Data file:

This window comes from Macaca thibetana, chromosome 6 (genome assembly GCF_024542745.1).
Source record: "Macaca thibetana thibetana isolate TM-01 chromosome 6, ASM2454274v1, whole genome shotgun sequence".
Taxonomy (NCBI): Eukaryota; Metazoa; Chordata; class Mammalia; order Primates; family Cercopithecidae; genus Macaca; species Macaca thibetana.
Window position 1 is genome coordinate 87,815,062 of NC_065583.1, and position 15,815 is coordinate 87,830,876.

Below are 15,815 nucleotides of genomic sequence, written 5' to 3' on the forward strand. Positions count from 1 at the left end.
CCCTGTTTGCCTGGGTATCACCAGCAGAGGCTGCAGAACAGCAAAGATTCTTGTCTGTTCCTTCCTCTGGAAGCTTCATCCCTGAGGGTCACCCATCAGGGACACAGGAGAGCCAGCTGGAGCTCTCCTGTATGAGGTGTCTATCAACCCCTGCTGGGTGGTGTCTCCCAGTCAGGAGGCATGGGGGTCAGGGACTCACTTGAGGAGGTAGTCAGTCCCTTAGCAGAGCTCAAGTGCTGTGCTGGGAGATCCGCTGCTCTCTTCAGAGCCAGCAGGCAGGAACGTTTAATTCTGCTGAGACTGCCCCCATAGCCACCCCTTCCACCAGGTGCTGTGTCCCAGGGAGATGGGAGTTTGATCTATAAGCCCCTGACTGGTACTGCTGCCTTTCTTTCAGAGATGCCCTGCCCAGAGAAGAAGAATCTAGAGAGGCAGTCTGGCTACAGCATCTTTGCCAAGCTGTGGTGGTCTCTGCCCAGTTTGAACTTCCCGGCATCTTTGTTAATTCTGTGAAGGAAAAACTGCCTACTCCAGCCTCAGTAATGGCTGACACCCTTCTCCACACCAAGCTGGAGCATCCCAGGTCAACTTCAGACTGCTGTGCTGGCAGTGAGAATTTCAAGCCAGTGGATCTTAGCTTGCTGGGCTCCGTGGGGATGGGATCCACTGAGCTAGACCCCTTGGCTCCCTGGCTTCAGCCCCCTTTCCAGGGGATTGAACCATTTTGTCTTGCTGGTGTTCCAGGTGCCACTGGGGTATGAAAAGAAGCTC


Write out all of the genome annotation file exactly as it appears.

This window comes from Macaca thibetana, chromosome 6 (genome assembly GCF_024542745.1).
Source record: "Macaca thibetana thibetana isolate TM-01 chromosome 6, ASM2454274v1, whole genome shotgun sequence".
Taxonomy (NCBI): Eukaryota; Metazoa; Chordata; class Mammalia; order Primates; family Cercopithecidae; genus Macaca; species Macaca thibetana.
Window position 1 is genome coordinate 87,815,062 of NC_065583.1, and position 15,815 is coordinate 87,830,876.

Below are 15,815 nucleotides of genomic sequence, written 5' to 3' on the forward strand. Positions count from 1 at the left end.
CCCTGTTTGCCTGGGTATCACCAGCAGAGGCTGCAGAACAGCAAAGATTCTTGTCTGTTCCTTCCTCTGGAAGCTTCATCCCTGAGGGTCACCCATCAGGGACACAGGAGAGCCAGCTGGAGCTCTCCTGTATGAGGTGTCTATCAACCCCTGCTGGGTGGTGTCTCCCAGTCAGGAGGCATGGGGGTCAGGGACTCACTTGAGGAGGTAGTCAGTCCCTTAGCAGAGCTCAAGTGCTGTGCTGGGAGATCCGCTGCTCTCTTCAGAGCCAGCAGGCAGGAACGTTTAATTCTGCTGAGACTGCCCCCATAGCCACCCCTTCCACCAGGTGCTGTGTCCCAGGGAGATGGGAGTTTGATCTATAAGCCCCTGACTGGTACTGCTGCCTTTCTTTCAGAGATGCCCTGCCCAGAGAAGAAGAATCTAGAGAGGCAGTCTGGCTACAGCATCTTTGCCAAGCTGTGGTGGTCTCTGCCCAGTTTGAACTTCCCGGCATCTTTGTTAATTCTGTGAAGGAAAAACTGCCTACTCCAGCCTCAGTAATGGCTGACACCCTTCTCCACACCAAGCTGGAGCATCCCAGGTCAACTTCAGACTGCTGTGCTGGCAGTGAGAATTTCAAGCCAGTGGATCTTAGCTTGCTGGGCTCCGTGGGGATGGGATCCACTGAGCTAGACCCCTTGGCTCCCTGGCTTCAGCCCCCTTTCCAGGGGATTGAACCATTTTGTCTTGCTGGTGTTCCAGGTGCCACTGGGGTATGAAAAGAAGCTC